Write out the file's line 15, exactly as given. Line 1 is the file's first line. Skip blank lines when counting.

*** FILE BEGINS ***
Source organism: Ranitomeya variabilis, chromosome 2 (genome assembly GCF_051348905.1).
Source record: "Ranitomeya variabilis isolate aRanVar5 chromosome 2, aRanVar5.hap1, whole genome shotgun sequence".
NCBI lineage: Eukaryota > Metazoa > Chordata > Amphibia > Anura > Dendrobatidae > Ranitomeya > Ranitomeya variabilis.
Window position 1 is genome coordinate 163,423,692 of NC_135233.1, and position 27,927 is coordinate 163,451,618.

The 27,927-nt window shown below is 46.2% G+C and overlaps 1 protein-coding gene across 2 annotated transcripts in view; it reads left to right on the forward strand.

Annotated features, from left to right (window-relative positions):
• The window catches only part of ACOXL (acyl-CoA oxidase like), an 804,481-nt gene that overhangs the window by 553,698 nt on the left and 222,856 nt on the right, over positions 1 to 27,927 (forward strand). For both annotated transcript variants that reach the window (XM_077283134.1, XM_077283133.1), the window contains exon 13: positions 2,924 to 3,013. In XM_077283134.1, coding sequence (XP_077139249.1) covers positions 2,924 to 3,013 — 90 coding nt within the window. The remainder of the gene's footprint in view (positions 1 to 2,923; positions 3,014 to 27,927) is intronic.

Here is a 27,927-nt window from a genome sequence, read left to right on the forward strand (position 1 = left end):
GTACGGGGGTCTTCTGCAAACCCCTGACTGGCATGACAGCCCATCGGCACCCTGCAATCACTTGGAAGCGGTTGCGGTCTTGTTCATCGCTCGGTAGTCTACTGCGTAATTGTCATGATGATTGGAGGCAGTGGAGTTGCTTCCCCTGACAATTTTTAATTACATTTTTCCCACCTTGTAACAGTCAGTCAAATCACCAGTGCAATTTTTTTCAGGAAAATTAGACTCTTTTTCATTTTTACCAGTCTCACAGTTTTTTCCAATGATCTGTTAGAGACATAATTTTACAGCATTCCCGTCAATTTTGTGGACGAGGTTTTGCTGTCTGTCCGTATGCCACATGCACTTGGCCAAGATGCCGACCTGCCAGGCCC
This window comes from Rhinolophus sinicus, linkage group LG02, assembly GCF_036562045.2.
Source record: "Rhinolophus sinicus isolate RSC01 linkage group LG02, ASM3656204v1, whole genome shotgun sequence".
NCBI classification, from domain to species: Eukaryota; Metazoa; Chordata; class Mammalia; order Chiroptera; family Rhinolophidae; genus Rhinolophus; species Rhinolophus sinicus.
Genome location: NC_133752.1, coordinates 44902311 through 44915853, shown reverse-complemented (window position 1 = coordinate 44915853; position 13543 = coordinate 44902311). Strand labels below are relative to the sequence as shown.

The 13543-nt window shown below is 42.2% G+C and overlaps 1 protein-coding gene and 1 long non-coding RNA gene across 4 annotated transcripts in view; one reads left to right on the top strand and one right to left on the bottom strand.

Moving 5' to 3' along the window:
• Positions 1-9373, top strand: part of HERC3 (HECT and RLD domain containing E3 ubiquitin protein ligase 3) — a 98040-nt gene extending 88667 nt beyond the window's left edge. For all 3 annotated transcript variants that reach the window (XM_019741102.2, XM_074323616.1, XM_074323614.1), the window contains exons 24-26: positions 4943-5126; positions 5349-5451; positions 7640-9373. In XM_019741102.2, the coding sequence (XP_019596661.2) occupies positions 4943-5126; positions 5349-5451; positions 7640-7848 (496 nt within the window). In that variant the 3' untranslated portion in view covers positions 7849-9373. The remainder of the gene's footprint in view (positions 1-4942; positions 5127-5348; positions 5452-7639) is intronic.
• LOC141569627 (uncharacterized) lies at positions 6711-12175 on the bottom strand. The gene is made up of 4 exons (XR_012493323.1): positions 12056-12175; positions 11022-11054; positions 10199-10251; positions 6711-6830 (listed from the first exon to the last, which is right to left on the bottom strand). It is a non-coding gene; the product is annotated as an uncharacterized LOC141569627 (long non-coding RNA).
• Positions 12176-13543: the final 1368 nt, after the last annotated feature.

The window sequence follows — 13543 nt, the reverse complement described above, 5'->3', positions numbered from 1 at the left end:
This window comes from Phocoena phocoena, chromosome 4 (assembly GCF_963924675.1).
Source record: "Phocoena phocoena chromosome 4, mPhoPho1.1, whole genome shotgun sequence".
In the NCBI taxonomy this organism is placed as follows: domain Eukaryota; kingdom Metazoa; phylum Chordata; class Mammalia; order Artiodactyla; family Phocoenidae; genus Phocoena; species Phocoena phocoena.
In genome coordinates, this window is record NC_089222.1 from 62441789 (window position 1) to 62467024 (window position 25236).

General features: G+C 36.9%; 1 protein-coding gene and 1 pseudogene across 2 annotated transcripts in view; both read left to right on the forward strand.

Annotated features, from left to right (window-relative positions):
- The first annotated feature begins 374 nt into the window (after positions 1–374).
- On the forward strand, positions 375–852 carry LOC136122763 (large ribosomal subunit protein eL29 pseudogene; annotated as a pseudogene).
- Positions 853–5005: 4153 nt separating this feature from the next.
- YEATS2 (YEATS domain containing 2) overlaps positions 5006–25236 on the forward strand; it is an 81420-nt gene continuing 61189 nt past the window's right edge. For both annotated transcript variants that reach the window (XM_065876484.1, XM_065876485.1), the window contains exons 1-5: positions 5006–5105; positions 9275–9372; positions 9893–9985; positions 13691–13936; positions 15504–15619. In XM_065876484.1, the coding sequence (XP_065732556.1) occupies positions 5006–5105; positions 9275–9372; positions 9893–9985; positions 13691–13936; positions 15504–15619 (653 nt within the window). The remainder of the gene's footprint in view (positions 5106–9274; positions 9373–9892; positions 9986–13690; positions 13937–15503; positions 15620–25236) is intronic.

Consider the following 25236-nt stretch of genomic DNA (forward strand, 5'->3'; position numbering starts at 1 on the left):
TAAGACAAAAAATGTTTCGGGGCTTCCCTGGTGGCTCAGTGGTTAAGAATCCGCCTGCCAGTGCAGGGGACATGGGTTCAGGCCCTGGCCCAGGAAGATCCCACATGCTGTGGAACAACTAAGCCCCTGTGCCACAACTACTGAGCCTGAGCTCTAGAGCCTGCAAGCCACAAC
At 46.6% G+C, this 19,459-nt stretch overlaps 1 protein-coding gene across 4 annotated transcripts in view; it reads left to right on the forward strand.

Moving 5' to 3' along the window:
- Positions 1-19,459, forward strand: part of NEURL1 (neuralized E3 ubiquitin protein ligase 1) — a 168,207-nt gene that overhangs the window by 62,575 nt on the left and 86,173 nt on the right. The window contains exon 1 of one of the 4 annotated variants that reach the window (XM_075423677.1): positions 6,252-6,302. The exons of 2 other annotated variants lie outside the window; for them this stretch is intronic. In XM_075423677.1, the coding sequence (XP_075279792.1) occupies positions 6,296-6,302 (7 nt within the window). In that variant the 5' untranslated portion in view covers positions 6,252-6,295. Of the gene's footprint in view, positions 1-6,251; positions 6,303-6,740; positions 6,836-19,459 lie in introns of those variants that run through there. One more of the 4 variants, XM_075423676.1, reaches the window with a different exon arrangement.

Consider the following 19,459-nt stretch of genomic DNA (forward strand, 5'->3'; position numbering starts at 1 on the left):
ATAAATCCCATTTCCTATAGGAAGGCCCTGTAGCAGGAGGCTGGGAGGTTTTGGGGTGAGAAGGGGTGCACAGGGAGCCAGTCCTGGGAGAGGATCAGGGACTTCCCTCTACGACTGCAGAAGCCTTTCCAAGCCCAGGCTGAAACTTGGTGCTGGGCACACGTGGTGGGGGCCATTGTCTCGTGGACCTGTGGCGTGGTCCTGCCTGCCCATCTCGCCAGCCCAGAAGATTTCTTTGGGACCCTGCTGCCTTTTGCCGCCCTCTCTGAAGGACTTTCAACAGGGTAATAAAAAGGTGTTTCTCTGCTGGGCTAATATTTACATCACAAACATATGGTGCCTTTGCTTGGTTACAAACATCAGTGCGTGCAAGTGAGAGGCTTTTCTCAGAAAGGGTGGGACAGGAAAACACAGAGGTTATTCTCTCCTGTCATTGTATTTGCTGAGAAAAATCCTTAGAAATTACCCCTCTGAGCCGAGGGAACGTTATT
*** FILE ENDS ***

Moving 5' to 3' along the window: